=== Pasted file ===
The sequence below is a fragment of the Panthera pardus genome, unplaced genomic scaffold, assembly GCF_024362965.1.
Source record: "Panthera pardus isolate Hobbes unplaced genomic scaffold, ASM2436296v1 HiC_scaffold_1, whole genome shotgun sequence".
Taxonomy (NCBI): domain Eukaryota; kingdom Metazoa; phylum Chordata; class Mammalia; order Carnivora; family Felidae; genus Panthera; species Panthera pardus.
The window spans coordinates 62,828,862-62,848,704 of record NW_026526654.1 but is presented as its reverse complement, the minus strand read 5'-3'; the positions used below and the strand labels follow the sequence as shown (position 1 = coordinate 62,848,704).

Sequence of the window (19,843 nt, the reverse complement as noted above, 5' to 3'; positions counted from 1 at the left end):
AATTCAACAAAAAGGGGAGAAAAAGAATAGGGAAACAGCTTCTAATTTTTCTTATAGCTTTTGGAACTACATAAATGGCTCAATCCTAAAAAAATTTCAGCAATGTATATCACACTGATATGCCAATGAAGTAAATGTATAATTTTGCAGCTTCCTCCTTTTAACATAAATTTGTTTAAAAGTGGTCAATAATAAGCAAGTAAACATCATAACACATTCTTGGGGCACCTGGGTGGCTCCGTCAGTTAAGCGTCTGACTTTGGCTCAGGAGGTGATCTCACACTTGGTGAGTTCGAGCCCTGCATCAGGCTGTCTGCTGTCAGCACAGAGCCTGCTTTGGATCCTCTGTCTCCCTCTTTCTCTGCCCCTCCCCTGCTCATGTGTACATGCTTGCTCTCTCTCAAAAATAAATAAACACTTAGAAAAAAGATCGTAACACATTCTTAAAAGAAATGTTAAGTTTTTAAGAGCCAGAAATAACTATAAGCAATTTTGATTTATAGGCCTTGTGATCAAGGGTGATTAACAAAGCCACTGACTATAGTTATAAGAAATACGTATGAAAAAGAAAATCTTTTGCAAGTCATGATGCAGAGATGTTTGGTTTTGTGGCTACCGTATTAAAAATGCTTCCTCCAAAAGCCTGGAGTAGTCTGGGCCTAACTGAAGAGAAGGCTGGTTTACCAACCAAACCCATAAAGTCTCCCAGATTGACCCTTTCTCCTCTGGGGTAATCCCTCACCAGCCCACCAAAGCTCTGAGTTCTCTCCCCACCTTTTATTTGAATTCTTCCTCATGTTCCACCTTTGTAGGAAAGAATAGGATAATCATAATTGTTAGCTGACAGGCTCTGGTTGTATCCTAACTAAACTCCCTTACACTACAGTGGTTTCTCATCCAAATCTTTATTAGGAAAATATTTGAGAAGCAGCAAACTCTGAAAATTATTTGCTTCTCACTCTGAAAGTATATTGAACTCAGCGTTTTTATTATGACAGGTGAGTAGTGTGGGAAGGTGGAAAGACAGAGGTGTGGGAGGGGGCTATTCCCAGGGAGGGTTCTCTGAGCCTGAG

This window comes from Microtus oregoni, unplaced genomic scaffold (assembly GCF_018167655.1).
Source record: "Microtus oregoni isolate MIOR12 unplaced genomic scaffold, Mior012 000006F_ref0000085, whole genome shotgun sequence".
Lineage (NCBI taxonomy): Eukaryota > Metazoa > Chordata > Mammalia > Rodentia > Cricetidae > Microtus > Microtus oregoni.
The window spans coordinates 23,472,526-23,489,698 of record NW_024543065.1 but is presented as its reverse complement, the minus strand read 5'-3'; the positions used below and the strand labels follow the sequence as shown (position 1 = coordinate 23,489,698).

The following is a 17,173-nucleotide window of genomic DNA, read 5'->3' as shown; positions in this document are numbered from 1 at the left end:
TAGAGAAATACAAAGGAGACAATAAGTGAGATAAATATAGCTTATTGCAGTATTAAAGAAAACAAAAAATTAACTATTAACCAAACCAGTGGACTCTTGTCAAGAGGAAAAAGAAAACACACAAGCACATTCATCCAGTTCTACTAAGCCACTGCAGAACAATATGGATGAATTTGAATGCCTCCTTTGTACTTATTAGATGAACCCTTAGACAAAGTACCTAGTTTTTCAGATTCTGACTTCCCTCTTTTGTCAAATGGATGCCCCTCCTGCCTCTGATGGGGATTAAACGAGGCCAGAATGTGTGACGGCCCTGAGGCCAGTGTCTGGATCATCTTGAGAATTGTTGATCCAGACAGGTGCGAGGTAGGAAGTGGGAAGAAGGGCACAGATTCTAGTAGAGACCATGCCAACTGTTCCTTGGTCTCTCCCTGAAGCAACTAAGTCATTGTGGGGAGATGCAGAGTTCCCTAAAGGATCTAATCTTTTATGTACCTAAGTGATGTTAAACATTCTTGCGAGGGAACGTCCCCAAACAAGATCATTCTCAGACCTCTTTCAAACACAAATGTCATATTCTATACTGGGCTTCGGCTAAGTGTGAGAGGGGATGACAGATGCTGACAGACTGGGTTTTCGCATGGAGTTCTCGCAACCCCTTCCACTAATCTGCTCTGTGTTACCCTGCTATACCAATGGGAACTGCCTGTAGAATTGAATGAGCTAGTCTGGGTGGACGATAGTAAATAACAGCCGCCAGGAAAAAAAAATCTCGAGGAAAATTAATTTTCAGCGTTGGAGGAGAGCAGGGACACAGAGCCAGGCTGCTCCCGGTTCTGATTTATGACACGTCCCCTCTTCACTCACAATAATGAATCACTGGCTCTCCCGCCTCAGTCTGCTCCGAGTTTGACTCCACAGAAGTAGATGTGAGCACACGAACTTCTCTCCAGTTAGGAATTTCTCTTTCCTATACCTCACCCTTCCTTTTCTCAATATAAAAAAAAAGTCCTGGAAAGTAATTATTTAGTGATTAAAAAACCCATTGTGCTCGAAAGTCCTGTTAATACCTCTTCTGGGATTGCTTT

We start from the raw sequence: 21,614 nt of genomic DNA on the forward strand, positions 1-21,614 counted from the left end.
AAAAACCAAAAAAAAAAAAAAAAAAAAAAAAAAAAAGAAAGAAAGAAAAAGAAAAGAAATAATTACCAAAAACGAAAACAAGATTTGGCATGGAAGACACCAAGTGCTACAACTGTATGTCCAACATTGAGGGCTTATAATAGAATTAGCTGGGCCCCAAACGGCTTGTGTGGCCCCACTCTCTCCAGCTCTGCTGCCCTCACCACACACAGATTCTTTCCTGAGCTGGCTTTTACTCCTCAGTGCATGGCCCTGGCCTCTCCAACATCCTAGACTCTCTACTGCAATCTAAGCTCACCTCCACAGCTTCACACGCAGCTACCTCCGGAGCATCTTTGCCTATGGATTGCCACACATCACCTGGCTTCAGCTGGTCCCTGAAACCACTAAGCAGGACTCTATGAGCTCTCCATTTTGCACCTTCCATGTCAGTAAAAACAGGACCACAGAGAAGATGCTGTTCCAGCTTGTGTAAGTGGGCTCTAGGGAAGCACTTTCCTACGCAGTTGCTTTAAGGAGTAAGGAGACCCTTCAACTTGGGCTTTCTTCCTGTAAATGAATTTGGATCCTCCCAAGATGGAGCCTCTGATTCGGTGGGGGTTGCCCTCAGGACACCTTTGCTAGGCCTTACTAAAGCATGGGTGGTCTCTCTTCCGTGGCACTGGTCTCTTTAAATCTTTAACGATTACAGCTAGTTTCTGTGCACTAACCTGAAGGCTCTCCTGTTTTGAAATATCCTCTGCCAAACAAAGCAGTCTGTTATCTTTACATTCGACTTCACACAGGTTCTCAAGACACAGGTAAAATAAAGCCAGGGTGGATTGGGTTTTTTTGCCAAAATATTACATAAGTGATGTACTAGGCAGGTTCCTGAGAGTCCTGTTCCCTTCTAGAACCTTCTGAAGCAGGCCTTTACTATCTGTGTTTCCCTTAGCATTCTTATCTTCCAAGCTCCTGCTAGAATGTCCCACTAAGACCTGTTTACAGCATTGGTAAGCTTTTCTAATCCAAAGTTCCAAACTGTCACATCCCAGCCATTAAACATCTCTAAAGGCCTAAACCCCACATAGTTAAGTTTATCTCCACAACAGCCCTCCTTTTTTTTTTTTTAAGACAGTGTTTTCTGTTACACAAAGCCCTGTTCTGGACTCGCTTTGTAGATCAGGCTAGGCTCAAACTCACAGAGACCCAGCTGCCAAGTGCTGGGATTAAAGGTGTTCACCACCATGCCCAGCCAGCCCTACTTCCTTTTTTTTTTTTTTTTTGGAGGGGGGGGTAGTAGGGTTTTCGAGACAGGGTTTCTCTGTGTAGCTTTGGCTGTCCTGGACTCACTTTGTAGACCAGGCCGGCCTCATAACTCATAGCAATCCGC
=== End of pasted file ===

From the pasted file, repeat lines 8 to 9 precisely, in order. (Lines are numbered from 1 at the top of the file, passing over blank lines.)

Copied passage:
Source record: "Microtus oregoni isolate MIOR12 unplaced genomic scaffold, Mior012 000006F_ref0000085, whole genome shotgun sequence".
Lineage (NCBI taxonomy): Eukaryota > Metazoa > Chordata > Mammalia > Rodentia > Cricetidae > Microtus > Microtus oregoni.